- Law Archive
- Gun Laws By State
- NY Article 265 (State Firearms Laws)
- NY Article 35 (Defense Justification)
- NY Article 400 (State Firearms Licensing)
- NYC Title 38 (NYC Firearms Laws)
- NYC Prop/Airsoft/Replica Gun Laws
- NY State Police Guide to The New York Safe Act Enforcement (Leaked PDF)
- Kwong vs. Bloomberg
- Beach Vs. Kelly (NYC Residents and FOPA)
- Maloney v. Cuomo (Nunchukas Banned)
- ATF Section
- TSA: Traveling with Firearms
- Chronology: US Historical Documents
- NYCG Radio
"NYCs Absent Mayor"
- Alan Chwick on Blimp Christie Refsues to Back Republican Challenger to CuHomo in 2014?
- Brian Jeffs on Ammo Price Surge Expected as EPA Regulations Close Lead Smelter
- Ray Ficara on Allen West: Backdoor gun control is here: no lead means no bullets
- Alan Chwick on Allen West: Backdoor gun control is here: no lead means no bullets
- Ray Ficara on Allen West: Backdoor gun control is here: no lead means no bullets
- 2013 (2650)
- 2012 (2380)
- 2011 (43)
- 2010 (27)
- The Primary Smelter Closure… by Glenn At New…
Yesterday, Breitbart News ran two stories related to the closure of the Doe Run primary lead smelter in Herculaneum, Missouri. Doe Run was the last primary smelter in the United States, which turned galena ore into the purest form of lead. The facility was unable to meet tightening EPA demands, and chose to shut down.
Allen West—a patriot I greatly admire—claimed that the closure amounted to backdoor gun control from the EPA, which certainly feels right considering the rogue nature of the agency and the rogue nature of our current President. Unfortunately, his claim is incorrect.
AWR Hawkins, a very prolific and talented writer, then claimed that the price of lead ammunition was going to rise as a result of the Doe Run primary smelter closing. This assertion is also inaccurate according to three levels of industry sources contacted by Bearing Arms.
- Libs Admit That Anti-Gun … by Glenn At New…
For gun control advocates, the smallest of accomplishments in 2013 may have to be enough.
A 10-year extension of the ban on plastic guns — not toys but high-powered firearms that can evade detection by metal detectors — is poised to clear Congress before the existing 25-year law expires on Dec. 9.
But even something that simple is full of obstacles and opposition.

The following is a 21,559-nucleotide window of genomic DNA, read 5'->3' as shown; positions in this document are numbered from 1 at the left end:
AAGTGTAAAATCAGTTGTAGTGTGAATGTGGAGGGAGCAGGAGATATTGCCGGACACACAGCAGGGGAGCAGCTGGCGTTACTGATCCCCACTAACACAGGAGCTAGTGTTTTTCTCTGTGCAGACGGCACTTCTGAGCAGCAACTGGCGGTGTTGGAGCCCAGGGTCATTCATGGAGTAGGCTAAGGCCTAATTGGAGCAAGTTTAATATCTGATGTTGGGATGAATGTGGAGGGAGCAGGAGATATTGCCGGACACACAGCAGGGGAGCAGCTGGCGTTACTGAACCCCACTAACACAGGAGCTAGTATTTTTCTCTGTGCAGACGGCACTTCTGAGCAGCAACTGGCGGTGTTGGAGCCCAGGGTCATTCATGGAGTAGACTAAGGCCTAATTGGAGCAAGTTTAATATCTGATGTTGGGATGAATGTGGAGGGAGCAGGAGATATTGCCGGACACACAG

Nearly a year after the shootings at Sandy Hook Elementary killed 20 children and six adults and long after a failed attempt to pass universal background checks for those who purchase firearms, any attempt to change gun laws remains a herculean task.
- House Extends Ban on “… by Glenn At New…
The House on Tuesday quickly approved legislation that would extend a ban the manufacture, sale or other trafficking in non-metal firearms that can evade metal detection.
By a voice vote, members passed the bill to extend the Undetectable Firearms Act for another 10 years.
The original law was passed in 1988, and has been renewed twice since then. Without reauthorization by Congress, the law will expire next week, on Dec. 9.
The sponsor of the bill, Rep. Howard Coble (R-N.C.), said the law has had “overwhelming bipartisan support” in the past. However, he was the only Republican to speak on the bill, and the voice-vote approval prevented a detailed examination of how many Republicans opposed the bill.
Democrats supported the extension as well, but argued that Congress should be looking to update the law to take into account new technology that allows plastic weapons and weapon parts to be produced on 3D printers. Rep. Bobby Scott (D-Va.) said the law needs to be amended to ensure all critical gun parts contain at least some metal, so they can be detected.
- The New York Times Discusse… by Glenn At New…
Michele Eve Sandberg for The New York Times
Belinda Hope, principal at the Pine Ridge Alternative Center in Fort Lauderdale, Fla.